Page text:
Back in the day, we fundamentalists didn't mess with angels, sensing that Catholics owned the angel franchise, part of their dim smoky world of bead-rattling and hocus-pocus and lugubrious statuary, so instead we focused on the Holy Spirit who dwelt in all of us true believers and told us what to do and what to say, which is convenient for people with plenty of self-confidence. You read some Scripture and work up a sweat over it and stand up in the sunlit sanctuary, no dinging or chanting, no costumes or choreography, and you open your mouth and out comes Truth, such as the doctrine of Separation from the World, which was appealing to those of us with no social skills - if people didn't like us, it was proof of our righteousness.
The idea that I was right and most other people were wrong stuck with me through my cocksure youth and some of middle age, but then comes the perilous passage of life when a man lies awake thinking about the prostate and the mitral valve, and your interest in Truth fades a little compared to your interest in winged beings who might come and rescue people in serious trouble. Nowadays I think more about angels. And sometimes I slip into Catholic churches to sit and commune with any resident angels and to light a few candles, especially for young people in trouble.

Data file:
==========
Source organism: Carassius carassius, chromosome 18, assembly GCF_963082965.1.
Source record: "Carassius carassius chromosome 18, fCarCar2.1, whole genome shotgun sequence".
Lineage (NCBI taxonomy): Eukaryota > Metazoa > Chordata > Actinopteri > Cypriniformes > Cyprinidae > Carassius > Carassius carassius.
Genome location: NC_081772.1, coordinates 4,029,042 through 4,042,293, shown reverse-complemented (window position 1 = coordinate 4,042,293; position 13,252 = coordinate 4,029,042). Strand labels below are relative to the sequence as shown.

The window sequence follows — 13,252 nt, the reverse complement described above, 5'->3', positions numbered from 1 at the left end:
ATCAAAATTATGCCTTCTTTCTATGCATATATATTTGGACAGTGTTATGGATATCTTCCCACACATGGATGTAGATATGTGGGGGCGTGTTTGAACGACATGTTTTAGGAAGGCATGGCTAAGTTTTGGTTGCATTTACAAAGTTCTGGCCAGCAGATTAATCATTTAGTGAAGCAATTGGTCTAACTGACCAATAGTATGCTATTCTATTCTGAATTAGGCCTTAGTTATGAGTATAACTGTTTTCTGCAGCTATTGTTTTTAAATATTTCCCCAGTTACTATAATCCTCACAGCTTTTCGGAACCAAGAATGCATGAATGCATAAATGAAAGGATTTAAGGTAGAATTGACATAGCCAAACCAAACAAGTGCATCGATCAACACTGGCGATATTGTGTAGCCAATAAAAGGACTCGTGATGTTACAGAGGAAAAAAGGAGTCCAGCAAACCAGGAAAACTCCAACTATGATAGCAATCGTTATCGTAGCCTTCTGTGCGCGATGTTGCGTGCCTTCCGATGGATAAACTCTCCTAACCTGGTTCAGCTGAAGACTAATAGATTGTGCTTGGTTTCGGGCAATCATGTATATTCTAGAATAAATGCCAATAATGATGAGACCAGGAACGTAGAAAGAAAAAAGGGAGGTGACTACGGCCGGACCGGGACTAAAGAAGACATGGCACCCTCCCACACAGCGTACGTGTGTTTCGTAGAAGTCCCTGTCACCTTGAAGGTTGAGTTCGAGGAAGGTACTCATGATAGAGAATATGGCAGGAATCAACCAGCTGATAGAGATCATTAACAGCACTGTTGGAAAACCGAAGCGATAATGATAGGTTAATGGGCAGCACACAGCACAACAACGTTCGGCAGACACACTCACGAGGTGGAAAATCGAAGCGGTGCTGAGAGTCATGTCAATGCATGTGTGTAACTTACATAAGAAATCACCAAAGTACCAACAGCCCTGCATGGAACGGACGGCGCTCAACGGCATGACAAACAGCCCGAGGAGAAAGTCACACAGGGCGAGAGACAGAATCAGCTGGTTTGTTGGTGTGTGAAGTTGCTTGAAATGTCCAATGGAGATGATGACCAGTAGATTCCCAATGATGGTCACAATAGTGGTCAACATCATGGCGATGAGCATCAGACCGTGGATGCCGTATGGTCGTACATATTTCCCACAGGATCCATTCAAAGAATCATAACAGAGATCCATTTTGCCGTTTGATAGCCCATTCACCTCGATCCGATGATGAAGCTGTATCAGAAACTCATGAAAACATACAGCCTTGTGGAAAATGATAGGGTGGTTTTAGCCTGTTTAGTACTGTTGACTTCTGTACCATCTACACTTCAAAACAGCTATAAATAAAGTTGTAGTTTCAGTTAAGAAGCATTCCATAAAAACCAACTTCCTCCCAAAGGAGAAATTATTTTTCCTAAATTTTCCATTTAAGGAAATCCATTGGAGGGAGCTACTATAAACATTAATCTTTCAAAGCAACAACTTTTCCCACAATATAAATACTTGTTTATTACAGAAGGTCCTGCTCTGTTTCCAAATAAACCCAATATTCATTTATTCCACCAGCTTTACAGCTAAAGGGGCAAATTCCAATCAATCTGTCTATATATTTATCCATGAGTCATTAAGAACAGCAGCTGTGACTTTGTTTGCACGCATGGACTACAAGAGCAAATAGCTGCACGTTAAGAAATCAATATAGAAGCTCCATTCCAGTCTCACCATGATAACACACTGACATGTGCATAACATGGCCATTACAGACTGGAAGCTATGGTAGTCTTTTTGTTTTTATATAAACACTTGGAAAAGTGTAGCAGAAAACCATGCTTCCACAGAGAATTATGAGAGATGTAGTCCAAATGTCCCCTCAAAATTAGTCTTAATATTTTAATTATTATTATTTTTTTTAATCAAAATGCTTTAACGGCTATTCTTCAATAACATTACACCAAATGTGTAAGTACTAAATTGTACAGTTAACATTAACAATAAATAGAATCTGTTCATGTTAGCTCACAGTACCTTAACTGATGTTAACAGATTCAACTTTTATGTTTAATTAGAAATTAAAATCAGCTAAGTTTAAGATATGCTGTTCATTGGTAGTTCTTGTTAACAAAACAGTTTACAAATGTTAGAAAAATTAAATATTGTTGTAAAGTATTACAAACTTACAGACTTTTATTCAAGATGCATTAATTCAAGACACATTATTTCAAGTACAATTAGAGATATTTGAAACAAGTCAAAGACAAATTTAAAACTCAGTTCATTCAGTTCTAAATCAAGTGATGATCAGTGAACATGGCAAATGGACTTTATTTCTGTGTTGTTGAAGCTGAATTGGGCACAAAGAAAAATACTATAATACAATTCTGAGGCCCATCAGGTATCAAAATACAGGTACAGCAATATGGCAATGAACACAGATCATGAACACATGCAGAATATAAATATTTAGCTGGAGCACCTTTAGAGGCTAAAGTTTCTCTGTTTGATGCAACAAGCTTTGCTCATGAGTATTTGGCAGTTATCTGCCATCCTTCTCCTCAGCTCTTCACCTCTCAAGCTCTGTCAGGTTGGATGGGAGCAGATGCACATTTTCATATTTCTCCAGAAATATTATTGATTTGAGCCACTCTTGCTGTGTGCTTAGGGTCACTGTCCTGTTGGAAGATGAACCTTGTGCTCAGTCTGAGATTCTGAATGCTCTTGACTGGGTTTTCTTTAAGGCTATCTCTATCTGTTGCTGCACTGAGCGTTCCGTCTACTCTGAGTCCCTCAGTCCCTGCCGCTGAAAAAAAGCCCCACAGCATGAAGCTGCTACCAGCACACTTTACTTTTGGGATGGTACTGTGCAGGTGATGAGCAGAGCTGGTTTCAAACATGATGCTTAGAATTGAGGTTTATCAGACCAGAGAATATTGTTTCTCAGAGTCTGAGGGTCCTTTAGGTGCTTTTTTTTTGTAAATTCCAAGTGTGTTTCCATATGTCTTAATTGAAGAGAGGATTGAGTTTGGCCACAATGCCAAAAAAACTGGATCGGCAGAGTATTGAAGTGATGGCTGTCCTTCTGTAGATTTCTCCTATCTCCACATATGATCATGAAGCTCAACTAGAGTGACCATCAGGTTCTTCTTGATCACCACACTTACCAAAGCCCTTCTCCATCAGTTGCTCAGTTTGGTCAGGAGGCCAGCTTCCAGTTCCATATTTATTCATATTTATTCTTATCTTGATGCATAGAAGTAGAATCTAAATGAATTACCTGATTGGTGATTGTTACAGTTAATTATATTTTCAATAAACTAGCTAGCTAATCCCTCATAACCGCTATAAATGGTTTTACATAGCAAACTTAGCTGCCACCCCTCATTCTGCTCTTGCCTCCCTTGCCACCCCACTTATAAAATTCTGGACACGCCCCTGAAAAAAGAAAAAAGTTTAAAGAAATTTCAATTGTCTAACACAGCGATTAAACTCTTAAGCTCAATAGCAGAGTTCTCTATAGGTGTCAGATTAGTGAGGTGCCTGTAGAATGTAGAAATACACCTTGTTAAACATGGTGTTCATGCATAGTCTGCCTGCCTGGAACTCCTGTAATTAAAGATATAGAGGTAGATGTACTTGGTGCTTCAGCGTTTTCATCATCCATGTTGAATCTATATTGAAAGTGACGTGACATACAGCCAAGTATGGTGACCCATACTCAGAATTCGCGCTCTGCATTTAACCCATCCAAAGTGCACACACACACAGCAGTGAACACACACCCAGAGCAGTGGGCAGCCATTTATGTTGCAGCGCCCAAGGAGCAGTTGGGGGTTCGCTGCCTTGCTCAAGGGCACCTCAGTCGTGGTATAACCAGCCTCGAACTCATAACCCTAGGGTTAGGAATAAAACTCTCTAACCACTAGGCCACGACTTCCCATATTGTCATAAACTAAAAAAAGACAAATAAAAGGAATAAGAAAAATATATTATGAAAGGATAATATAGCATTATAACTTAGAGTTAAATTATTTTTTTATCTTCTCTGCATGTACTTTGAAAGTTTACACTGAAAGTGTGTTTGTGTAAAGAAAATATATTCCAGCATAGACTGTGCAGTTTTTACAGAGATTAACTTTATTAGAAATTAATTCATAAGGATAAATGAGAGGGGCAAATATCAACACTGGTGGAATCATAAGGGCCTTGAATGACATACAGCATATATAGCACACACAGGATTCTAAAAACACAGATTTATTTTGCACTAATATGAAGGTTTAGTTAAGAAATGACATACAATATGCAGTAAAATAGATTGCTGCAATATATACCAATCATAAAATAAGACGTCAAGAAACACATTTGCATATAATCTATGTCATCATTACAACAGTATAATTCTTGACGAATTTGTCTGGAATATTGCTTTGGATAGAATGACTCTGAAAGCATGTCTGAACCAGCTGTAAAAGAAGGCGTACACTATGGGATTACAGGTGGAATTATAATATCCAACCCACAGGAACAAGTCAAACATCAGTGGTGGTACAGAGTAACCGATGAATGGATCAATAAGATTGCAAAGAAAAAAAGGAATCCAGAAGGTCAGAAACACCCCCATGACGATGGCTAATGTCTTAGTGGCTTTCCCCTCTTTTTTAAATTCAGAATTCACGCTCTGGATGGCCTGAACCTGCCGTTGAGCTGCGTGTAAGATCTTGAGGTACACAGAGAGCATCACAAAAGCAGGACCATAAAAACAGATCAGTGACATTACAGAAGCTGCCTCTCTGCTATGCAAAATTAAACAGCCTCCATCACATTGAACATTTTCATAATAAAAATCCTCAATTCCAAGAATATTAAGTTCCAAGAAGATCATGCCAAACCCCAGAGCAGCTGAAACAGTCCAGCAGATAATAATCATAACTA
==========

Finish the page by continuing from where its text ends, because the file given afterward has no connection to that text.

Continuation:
The sorrows of old age are tedious; it's the disasters of the young that tear at your heart. The son of an old friend has a bad accident and damages his spinal cord and now is in rehab, trying to put as much of his life together as he can. The daughter of an old friend is shot in broad daylight in the streets of Johannesburg, carrying her infant. A young man's little boy sprouts a horrible brain tumor and the father suspends his studies for several years to care for him, meanwhile his wife leaves him. These are grievous situations for which I sit in a cold empty church and look at St. Michael and ask him to intervene.
And then there is the grief that old righteous people inflict on the young, such as our public schools. I'm looking at U.S. Department of Education statistics on reading achievement and see that here in Minnesota proud, progressive Minnesota on a 500-point test (average score: 225), 27 percent of fourth-graders score below basic proficiency, and black and Hispanic kids score 30-some points lower than white on average, and the 30 percent of public schoolkids who come from households in poverty (who qualify for reduced-price school lunches) score 27 points lower than those who don't come from poverty.